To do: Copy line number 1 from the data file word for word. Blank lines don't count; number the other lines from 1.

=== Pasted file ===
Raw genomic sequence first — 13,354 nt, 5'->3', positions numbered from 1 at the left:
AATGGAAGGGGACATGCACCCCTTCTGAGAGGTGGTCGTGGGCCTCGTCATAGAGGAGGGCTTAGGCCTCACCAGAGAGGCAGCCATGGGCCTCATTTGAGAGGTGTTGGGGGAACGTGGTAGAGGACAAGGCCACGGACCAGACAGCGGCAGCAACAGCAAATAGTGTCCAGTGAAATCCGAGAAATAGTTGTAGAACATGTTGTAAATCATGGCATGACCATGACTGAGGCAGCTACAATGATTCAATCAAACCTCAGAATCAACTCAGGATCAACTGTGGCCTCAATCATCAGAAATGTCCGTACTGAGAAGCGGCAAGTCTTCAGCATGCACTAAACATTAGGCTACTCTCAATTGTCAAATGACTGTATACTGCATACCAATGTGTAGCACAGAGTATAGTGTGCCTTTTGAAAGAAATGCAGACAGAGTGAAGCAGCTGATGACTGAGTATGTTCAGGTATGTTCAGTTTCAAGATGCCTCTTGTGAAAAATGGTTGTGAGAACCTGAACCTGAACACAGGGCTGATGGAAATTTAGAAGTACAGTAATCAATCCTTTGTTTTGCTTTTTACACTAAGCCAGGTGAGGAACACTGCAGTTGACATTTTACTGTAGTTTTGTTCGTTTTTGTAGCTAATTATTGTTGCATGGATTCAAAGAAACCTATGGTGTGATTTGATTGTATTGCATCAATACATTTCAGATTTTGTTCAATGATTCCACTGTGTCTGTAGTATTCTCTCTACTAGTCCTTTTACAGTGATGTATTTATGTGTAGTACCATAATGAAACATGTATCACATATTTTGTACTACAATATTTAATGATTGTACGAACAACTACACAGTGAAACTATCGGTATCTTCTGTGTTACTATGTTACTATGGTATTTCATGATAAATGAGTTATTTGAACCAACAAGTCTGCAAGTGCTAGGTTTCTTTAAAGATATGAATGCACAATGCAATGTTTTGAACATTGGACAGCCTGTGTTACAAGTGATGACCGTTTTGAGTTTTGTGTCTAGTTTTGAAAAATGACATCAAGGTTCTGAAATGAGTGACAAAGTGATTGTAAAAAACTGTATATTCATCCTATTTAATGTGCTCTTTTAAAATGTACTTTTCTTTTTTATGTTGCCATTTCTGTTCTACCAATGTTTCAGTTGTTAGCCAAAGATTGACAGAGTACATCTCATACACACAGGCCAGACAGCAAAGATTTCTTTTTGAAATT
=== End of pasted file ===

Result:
Raw genomic sequence first — 13,354 nt, 5'->3', positions numbered from 1 at the left: